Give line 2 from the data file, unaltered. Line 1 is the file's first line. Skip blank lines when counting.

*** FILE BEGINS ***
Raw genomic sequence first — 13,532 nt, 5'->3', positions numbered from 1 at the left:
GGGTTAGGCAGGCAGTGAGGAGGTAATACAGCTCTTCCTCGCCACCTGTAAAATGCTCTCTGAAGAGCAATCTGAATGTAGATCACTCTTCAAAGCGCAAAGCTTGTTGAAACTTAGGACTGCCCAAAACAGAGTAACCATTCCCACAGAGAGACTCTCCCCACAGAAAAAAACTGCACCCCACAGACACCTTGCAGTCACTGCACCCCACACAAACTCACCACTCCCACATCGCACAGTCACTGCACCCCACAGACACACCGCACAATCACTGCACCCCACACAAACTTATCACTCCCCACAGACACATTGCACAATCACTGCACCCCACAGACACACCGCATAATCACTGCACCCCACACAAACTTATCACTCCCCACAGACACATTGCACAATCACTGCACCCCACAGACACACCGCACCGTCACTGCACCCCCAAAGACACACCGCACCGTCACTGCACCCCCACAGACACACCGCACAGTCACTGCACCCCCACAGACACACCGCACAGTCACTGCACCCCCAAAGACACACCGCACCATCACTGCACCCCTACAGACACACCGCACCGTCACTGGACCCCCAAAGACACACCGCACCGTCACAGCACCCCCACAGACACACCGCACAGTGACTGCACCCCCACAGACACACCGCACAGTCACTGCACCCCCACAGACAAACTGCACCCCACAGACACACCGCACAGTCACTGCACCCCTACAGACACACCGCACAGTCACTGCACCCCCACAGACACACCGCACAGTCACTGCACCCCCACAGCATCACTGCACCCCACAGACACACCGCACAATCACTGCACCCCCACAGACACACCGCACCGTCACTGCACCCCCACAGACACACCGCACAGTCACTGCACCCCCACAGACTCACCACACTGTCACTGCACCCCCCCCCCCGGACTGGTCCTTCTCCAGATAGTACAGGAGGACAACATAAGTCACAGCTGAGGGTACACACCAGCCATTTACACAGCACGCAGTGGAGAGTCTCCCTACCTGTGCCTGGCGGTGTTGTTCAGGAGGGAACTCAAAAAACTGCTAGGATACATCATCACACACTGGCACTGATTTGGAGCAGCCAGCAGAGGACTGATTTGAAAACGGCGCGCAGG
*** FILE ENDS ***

GGGTTAGGCAGGCAGTGAGGAGGTAATACAGCTCTTCCTCGCCACCTGTAAAATGCTCTCTGAAGAGCAATCTGAATGTAGATCACTCTTCAAAGCGCAAAGCTTGTTGAAACTTAGGACTGCCCAAAACAGAGTAACCATTCCCACAGAGAGACTCTCCCCACAGAAAAAAACTGCACCCCACAGACACCTTGCAGTCACTGCACCCCACACAAACTCACCACTCCCACATCGCACAGTCACTGCACCCCACAGACACACCGCACAATCACTGCACCCCACACAAACTTATCACTCCCCACAGACACATTGCACAATCACTGCACCCCACAGACACACCGCATAATCACTGCACCCCACACAAACTTATCACTCCCCACAGACACATTGCACAATCACTGCACCCCACAGACACACCGCACCGTCACTGCACCCCCAAAGACACACCGCACCGTCACTGCACCCCCACAGACACACCGCACAGTCACTGCACCCCCACAGACACACCGCACAGTCACTGCACCCCCAAAGACACACCGCACCATCACTGCACCCCTACAGACACACCGCACCGTCACTGGACCCCCAAAGACACACCGCACCGTCACAGCACCCCCACAGACACACCGCACAGTGACTGCACCCCCACAGACACACCGCACAGTCACTGCACCCCCACAGACAAACTGCACCCCACAGACACACCGCACAGTCACTGCACCCCTACAGACACACCGCACAGTCACTGCACCCCCACAGACACACCGCACAGTCACTGCACCCCCACAGCATCACTGCACCCCACAGACACACCGCACAATCACTGCACCCCCACAGACACACCGCACCGTCACTGCACCCCCACAGACACACCGCACAGTCACTGCACCCCCACAGACTCACCACACTGTCACTGCACCCCCCCCCCCGGACTGGTCCTTCTCCAGATAGTACAGGAGGACAACATAAGTCACAGCTGAGGGTACACACCAGCCATTTACACAGCACGCAGTGGAGAGTCTCCCTACCTGTGCCTGGCGGTGTTGTTCAGGAGGGAACTCAAAAAACTGCTAGGATACATCATCACACACTGGCACTGATTTGGAGCAGCCAGCAGAGGACTGATTTGAAAACGGCGCGCAGG